Figure 7: Assembly code of program-11

Figure 7 shows the assembly code generated for program-11, which clearly indicates that the gcc compiler is silently allowing dereferencing the null pointer and is also not generating any extra code to make an attempt to check the null pointer dereferencing. Finally, it is all up to the Linux OS to handle this.

Case study 7: Array—out of bounds is undefined behaviour

Accessing elements beyond the boundary of the array limit is undefined behaviour in the C programming language according to the C standards.

Unlike some other languages like Java, checking of array bounds is not present in the C language; it is all up to the programmer to take care of it.

Let us understand this through a demo code shown in program-12 below:

1 #include <stdio.h>

2 #define MAX 5

3

4 int main()

5 {

6 //Define an array of size MAX

7 int a[MAX] = {1, 2, 3, 4, 5};

8

9 //Access the item present at the index 5

10 printf(“a[5]: %d\n”, a[5]);

11

12 return 0;

13 }

In line #10, we are printing the element that is present at index 5, which is out of boundary for the given array. The C standard says that accessing the items beyond the array limit is undefined behaviour. This means that anything can happen, and one can either end up with a system crash in case of non-OS based embedded systems, or with segmentation fault (commonly) in case of OS based embedded systems or OS based non-embedded systems.

Let us consider two different scenarios, with reference to program-13 given below.

1 #include <stdio.h>

2 #define MAX 5

3

4 int main()

5 {

6 //Define an array of size MAX

7 int a[MAX] = {1, 2, 3, 4, 5};

8

9 //Assigning the value to the array location present at index 5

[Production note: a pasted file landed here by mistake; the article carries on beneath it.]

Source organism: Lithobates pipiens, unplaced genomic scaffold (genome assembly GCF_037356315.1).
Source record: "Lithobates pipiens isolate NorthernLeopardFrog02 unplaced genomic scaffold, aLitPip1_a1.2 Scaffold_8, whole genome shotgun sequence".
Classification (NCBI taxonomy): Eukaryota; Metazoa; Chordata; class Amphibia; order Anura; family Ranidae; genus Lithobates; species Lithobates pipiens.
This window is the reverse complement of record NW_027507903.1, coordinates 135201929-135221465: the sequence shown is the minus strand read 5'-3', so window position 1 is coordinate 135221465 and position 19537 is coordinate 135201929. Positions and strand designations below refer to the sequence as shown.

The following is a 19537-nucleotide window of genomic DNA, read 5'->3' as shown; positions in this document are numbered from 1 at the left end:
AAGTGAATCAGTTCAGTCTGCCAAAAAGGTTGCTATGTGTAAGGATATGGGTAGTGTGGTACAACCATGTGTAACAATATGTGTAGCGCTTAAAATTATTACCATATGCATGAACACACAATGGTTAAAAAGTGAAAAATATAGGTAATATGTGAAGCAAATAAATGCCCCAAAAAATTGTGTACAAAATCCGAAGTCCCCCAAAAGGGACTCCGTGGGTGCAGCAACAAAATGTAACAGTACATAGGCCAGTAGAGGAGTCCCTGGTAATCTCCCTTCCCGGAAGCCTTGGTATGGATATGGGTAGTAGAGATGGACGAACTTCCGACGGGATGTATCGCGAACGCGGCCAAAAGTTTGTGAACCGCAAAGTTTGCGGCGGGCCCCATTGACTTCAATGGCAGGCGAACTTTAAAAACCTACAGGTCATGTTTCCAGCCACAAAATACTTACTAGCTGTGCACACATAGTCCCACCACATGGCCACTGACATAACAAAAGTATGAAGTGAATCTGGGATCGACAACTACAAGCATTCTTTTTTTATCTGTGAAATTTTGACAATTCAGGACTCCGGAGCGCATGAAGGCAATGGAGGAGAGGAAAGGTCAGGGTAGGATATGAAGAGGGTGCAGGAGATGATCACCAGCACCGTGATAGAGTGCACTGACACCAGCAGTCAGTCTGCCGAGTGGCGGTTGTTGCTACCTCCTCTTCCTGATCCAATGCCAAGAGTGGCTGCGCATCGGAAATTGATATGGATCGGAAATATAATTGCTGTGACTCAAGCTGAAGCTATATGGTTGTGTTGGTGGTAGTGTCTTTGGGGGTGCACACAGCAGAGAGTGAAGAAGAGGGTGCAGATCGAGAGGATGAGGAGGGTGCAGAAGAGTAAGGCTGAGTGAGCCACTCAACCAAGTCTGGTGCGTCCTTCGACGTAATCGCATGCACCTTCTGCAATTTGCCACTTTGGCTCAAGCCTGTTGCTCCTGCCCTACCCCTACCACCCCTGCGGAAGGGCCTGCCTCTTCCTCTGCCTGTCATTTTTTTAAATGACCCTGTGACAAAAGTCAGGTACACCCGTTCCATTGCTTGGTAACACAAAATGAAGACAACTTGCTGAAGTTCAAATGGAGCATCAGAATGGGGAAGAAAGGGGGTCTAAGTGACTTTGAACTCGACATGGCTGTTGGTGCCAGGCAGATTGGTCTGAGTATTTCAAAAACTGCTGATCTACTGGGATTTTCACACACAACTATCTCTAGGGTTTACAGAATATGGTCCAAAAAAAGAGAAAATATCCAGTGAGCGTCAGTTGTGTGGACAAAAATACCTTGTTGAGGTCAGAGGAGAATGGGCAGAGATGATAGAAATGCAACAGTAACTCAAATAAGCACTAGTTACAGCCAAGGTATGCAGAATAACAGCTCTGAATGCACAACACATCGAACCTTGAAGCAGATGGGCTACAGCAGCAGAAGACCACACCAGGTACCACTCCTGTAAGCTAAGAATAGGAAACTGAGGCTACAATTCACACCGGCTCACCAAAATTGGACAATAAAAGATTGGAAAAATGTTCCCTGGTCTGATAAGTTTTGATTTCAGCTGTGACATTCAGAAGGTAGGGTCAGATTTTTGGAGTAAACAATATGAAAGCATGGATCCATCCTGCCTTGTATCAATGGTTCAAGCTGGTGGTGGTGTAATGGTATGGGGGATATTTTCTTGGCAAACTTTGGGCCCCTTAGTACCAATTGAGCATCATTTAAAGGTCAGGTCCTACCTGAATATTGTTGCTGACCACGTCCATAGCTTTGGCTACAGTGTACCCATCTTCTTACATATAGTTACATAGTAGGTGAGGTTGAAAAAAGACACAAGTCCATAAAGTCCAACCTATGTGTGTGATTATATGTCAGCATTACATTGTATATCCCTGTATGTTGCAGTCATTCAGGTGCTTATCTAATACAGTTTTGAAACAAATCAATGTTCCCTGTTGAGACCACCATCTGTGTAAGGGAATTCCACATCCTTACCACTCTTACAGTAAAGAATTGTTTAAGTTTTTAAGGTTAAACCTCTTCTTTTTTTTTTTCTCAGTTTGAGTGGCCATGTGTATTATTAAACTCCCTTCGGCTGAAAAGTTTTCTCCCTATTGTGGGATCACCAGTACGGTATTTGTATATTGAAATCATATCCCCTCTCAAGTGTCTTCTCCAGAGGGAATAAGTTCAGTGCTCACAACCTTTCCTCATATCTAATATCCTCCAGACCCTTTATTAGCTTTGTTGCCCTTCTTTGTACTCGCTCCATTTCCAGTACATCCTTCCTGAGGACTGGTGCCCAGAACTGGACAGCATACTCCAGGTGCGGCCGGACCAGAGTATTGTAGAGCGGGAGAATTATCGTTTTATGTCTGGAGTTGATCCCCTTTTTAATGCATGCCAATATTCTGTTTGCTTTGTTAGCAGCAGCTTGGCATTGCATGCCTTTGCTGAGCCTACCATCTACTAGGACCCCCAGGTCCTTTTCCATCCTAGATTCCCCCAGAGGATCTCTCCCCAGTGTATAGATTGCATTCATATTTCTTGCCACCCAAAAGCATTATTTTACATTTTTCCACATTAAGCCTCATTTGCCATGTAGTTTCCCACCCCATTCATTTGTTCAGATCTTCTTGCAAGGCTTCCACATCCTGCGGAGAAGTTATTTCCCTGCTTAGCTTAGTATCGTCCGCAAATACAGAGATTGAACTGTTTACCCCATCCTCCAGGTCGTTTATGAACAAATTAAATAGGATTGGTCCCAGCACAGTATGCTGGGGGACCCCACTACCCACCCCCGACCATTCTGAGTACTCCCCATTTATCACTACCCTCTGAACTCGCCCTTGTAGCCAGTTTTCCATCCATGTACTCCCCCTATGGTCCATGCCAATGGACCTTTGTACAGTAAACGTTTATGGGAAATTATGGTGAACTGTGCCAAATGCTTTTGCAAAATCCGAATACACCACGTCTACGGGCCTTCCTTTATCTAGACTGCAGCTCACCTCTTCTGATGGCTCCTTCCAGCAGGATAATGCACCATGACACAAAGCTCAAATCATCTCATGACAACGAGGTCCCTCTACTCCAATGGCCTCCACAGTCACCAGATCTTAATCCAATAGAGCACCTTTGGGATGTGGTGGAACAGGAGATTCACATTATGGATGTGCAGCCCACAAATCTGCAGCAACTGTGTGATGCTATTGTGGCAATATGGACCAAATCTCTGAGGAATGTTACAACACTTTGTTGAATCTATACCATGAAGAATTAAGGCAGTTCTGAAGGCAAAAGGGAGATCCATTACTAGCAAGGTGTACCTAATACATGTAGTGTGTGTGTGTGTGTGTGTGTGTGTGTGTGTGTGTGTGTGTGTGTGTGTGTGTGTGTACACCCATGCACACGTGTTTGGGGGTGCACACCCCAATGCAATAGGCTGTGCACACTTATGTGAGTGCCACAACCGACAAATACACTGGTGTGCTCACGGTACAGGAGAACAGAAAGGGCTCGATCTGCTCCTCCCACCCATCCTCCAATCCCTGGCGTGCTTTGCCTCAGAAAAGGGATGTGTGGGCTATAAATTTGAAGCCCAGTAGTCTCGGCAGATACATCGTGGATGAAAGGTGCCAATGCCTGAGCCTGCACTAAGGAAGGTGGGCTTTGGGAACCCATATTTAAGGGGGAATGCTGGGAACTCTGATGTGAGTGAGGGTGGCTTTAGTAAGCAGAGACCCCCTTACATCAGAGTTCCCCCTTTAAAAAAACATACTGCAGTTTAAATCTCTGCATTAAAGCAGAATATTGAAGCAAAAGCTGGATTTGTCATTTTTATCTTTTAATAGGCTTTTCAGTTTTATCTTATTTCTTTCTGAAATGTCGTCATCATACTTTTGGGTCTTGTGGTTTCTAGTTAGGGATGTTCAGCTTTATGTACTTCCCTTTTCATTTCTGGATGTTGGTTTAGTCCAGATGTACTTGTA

10 a[5] = 6;

11

12 //Access the item present at the index 5

13 printf(“a[5]: %d\n”, a[5]);

14

15 return 0;

16 }

Scenario #1– non-OS based embedded systems: Assuming program-13 is run under a non-OS based embedded system, in line #10 there is a statement which accesses the array location beyond the array limitation. At this location, if some critical information is present, then the statement present in line #10 overwrites it, which leads to losing the critical information and also ending up with a system crash.

Figure 8: Output of program-12
Figure 9: Output of program-13

Scenario #2—OS based embedded systems and non-embedded systems: If the same program-13 is run under OS based embedded systems and non-embedded systems, any one of the following things may happen:

1. Segmentation fault, if the 5th index falls out of process space. This only happens when you try to read or write to a page that was not allocated by the OS, or try to do something on a page that is not permitted (e.g., try to write to a read-only page); since pages are usually big (often in multiples of a few KBs), this ends up with room to overflow.

2. Critical information is overwritten, if present.

3. If memory space is free beyond the array limit, it simply goes and writes to it which leads to the buffer overflow.

4. Program may terminate abruptly.

5. Any strange unexpected thing can happen.

The output of program-12, compiled and run under the Intel based Linux platform with gcc compiler, is shown in Figure 8. It silently compiles without giving any warning signs even if the -Wall option is enabled during the compilation. In our case, we get the result as the garbage value present at the index 5.

The output of program-13 is shown in Figure 9. Since we are running the code under the OS based non-embedded system, we are ending up with the buffer overflow situation.

From the illustrations given in program-12 and program-13, it is clear that accessing the array items beyond the array limits leads to undefined behaviour. So it is always better to use a static or dynamic analyser to analyse the problems, such as the PVS-Studio static analyser, which is an open source tool.